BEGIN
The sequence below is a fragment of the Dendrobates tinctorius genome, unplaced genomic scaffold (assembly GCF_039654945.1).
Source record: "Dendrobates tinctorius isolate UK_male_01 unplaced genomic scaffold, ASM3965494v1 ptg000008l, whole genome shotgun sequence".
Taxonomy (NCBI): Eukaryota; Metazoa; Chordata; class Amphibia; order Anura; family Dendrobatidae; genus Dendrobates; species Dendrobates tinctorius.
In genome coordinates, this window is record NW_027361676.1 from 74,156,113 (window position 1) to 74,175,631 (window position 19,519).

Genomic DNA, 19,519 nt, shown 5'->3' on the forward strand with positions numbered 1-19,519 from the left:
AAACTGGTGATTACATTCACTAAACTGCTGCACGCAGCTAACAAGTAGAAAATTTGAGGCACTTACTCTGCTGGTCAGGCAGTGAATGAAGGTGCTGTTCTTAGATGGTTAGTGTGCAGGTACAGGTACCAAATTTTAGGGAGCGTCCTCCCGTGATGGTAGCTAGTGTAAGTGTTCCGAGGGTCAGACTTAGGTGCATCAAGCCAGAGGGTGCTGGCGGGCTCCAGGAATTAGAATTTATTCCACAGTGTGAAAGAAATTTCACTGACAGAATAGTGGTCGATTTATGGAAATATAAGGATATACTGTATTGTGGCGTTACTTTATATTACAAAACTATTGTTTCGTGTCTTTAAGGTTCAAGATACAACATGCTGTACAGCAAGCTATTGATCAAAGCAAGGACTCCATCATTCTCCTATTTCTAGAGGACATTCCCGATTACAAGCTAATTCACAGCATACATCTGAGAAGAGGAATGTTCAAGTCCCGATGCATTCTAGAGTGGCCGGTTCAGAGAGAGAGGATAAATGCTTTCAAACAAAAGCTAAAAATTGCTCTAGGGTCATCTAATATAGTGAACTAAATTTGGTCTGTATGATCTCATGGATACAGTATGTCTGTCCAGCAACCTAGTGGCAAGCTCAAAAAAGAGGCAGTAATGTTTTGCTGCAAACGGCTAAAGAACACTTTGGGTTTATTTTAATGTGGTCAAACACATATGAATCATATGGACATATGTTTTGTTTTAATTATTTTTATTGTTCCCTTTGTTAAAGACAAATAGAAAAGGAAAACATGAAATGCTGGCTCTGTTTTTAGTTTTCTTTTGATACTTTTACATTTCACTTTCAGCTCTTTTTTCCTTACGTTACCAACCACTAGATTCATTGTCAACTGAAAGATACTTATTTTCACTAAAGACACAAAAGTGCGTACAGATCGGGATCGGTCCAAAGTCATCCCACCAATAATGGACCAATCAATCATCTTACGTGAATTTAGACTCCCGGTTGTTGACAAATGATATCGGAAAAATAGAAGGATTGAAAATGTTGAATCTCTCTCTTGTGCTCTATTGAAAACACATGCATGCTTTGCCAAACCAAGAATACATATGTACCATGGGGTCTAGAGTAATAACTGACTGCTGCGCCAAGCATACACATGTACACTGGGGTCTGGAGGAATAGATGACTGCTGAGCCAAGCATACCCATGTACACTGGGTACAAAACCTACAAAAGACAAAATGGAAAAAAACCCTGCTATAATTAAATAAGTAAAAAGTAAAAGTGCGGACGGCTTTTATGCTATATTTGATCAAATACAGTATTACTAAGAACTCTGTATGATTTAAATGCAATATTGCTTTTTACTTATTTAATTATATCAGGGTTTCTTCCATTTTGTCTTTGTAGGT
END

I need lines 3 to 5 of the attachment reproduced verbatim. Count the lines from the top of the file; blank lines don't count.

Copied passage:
Taxonomy (NCBI): Eukaryota; Metazoa; Chordata; class Amphibia; order Anura; family Dendrobatidae; genus Dendrobates; species Dendrobates tinctorius.
In genome coordinates, this window is record NW_027361676.1 from 74,156,113 (window position 1) to 74,175,631 (window position 19,519).

Genomic DNA, 19,519 nt, shown 5'->3' on the forward strand with positions numbered 1-19,519 from the left: